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The Pamphlet Collection of Sir Robert Stout: Volume 49

Who Pays the School Taxes?

page 22

Who Pays the School Taxes?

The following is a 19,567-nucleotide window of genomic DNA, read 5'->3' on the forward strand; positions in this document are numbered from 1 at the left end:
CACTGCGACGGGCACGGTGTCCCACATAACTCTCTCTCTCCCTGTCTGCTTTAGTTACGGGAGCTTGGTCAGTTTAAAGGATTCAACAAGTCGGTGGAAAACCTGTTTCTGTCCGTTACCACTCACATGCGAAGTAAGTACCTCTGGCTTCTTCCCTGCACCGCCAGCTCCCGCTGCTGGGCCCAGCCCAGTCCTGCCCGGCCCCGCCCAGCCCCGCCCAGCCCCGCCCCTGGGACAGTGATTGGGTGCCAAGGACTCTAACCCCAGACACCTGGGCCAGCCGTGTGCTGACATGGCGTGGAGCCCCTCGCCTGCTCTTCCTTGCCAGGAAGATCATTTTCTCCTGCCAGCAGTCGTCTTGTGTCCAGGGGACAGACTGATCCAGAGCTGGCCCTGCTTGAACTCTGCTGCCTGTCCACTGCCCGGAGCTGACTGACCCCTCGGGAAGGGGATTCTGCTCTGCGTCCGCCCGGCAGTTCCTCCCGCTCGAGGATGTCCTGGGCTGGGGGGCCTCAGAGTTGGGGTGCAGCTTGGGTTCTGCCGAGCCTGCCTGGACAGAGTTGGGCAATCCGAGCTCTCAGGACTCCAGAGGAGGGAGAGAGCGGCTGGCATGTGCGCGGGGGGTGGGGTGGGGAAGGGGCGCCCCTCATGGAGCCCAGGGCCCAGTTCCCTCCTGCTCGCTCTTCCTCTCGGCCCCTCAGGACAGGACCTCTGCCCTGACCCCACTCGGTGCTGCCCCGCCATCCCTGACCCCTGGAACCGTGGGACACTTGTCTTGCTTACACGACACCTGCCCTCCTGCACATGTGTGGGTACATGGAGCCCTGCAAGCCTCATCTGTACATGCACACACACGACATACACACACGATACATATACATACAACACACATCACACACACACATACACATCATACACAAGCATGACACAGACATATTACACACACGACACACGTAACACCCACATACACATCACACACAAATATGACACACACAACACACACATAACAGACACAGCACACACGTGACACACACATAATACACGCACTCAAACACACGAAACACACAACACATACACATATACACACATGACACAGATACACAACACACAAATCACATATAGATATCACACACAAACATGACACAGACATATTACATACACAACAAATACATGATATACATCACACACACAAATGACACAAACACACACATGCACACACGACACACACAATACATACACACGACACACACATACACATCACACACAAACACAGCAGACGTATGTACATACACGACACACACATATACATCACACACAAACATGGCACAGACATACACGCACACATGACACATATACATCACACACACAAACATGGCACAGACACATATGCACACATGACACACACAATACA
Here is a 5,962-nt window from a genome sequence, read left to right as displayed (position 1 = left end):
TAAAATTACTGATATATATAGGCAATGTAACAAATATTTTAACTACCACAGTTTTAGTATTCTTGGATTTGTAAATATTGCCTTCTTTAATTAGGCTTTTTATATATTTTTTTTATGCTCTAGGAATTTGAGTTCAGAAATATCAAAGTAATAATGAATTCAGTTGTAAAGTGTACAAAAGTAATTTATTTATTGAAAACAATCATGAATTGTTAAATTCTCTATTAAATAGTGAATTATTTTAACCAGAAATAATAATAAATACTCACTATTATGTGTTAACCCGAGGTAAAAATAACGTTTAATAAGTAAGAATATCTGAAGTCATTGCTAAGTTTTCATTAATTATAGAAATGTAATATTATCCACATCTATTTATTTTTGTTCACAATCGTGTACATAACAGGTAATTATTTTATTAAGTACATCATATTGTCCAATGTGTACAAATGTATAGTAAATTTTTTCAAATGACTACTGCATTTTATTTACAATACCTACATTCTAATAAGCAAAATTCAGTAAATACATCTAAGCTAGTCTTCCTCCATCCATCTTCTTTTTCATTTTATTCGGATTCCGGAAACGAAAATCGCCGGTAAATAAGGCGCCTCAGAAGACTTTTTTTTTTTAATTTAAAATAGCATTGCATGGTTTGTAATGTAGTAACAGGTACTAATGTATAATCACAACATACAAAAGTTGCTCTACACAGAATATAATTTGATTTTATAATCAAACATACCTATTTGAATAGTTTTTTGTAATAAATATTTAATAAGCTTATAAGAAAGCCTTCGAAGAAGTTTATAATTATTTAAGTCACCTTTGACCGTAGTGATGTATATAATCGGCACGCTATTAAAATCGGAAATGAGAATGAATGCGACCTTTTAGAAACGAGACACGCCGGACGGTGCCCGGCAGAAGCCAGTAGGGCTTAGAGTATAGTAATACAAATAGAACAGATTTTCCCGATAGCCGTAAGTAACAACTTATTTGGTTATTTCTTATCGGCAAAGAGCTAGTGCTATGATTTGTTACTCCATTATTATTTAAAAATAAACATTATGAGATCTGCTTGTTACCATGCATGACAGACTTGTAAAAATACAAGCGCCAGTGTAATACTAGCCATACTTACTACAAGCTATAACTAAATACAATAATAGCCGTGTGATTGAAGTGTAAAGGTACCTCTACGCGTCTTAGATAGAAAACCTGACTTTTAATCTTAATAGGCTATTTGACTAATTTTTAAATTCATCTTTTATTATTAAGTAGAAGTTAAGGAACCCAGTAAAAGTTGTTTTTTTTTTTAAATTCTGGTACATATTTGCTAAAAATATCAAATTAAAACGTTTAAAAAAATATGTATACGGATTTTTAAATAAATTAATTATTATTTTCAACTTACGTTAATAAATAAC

Thus the poor Catholic, who may, perchance, have a little common sense, hears, in the midst of loud talk about rights of man and rights of conscience, that his conscience is not his own, and the freedom offered him is somebody else's freedom; that his school taxes take on a special Protestant blessing as they drop into the common treasury, and may not come out without the odor of Evangelicalism perfuming them. In downright derision he is asked, what taxes he pays? is he not a poor la-borer without a home he can call his own? a mere tenant-at-will? are not the taxes paid by the rich landlord? Simple and guileless the son of toil may be, and untutored in political economy, the laws of demand and supply, the intricacies of direct and indirect taxation, but his memory reminds him, that when last the landlord called, he was told that as taxes and assessments had been so much increased, a trifle would have to be added to the rent. The same unpleasant remark met him in the grocery, the meat-shop, the shoe-store, wherever, indeed, he went to purchase the simplest necessaries of life. Anxious to learn how it was that the taxes had been augmented, he talked with his neighbors, and after many inquiries discovered that new and costly schoolhouses had been built, salaries of teachers and officials had been added to, and the sum of incidentals grown out of all proportion. A further study of the subject revealed the fact that one-fourth of all moneys raised by taxes in his town was needed for public schools. He then learnt why his rent was raised. He was not so dull that he could not comprehend, after the practical experience thus obtained, that the consumer and producer pay the taxes. The landlord, the manufacturer, the seller, draws the check in payment of the tax bill; but the consumer and producer page 23 furnish a large part of the money with which to make good the check.